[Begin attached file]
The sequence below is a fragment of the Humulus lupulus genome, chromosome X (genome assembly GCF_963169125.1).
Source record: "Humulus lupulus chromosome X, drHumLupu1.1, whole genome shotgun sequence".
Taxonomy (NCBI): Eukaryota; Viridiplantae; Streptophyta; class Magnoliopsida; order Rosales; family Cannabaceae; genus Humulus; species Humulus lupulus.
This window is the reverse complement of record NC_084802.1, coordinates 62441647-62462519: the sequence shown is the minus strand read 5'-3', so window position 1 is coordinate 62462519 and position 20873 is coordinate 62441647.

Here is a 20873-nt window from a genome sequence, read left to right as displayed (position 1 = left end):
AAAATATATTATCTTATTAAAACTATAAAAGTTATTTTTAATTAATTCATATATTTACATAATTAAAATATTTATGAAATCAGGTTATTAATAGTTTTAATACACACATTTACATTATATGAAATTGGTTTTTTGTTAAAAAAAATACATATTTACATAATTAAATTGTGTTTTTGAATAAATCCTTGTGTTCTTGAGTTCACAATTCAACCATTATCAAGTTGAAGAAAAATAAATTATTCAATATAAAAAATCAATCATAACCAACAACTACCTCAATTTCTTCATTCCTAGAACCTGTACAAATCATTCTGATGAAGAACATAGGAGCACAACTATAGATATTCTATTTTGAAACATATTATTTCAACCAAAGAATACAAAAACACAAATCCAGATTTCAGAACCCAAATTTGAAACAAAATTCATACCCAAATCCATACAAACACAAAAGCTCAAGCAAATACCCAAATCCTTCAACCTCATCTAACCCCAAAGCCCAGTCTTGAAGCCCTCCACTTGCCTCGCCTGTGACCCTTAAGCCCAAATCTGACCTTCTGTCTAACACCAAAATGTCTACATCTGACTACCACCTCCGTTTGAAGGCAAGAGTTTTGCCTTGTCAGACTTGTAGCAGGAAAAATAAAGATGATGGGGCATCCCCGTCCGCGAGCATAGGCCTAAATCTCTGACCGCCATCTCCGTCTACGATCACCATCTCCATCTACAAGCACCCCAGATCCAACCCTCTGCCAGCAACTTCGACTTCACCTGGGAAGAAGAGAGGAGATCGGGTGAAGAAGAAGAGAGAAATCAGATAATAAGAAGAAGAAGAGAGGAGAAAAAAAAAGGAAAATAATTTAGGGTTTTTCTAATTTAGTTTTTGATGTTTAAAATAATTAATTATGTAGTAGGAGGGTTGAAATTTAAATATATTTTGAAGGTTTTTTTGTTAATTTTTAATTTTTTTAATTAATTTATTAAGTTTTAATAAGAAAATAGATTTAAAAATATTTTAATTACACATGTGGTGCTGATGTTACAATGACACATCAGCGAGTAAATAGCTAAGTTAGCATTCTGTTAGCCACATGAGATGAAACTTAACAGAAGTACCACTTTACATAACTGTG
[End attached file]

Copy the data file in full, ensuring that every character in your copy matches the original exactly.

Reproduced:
The sequence below is a fragment of the Humulus lupulus genome, chromosome X (genome assembly GCF_963169125.1).
Source record: "Humulus lupulus chromosome X, drHumLupu1.1, whole genome shotgun sequence".
Taxonomy (NCBI): Eukaryota; Viridiplantae; Streptophyta; class Magnoliopsida; order Rosales; family Cannabaceae; genus Humulus; species Humulus lupulus.
This window is the reverse complement of record NC_084802.1, coordinates 62441647-62462519: the sequence shown is the minus strand read 5'-3', so window position 1 is coordinate 62462519 and position 20873 is coordinate 62441647.

Here is a 20873-nt window from a genome sequence, read left to right as displayed (position 1 = left end):
AAAATATATTATCTTATTAAAACTATAAAAGTTATTTTTAATTAATTCATATATTTACATAATTAAAATATTTATGAAATCAGGTTATTAATAGTTTTAATACACACATTTACATTATATGAAATTGGTTTTTTGTTAAAAAAAATACATATTTACATAATTAAATTGTGTTTTTGAATAAATCCTTGTGTTCTTGAGTTCACAATTCAACCATTATCAAGTTGAAGAAAAATAAATTATTCAATATAAAAAATCAATCATAACCAACAACTACCTCAATTTCTTCATTCCTAGAACCTGTACAAATCATTCTGATGAAGAACATAGGAGCACAACTATAGATATTCTATTTTGAAACATATTATTTCAACCAAAGAATACAAAAACACAAATCCAGATTTCAGAACCCAAATTTGAAACAAAATTCATACCCAAATCCATACAAACACAAAAGCTCAAGCAAATACCCAAATCCTTCAACCTCATCTAACCCCAAAGCCCAGTCTTGAAGCCCTCCACTTGCCTCGCCTGTGACCCTTAAGCCCAAATCTGACCTTCTGTCTAACACCAAAATGTCTACATCTGACTACCACCTCCGTTTGAAGGCAAGAGTTTTGCCTTGTCAGACTTGTAGCAGGAAAAATAAAGATGATGGGGCATCCCCGTCCGCGAGCATAGGCCTAAATCTCTGACCGCCATCTCCGTCTACGATCACCATCTCCATCTACAAGCACCCCAGATCCAACCCTCTGCCAGCAACTTCGACTTCACCTGGGAAGAAGAGAGGAGATCGGGTGAAGAAGAAGAGAGAAATCAGATAATAAGAAGAAGAAGAGAGGAGAAAAAAAAAGGAAAATAATTTAGGGTTTTTCTAATTTAGTTTTTGATGTTTAAAATAATTAATTATGTAGTAGGAGGGTTGAAATTTAAATATATTTTGAAGGTTTTTTTGTTAATTTTTAATTTTTTTAATTAATTTATTAAGTTTTAATAAGAAAATAGATTTAAAAATATTTTAATTACACATGTGGTGCTGATGTTACAATGACACATCAGCGAGTAAATAGCTAAGTTAGCATTCTGTTAGCCACATGAGATGAAACTTAACAGAAGTACCACTTTACATAACTGTG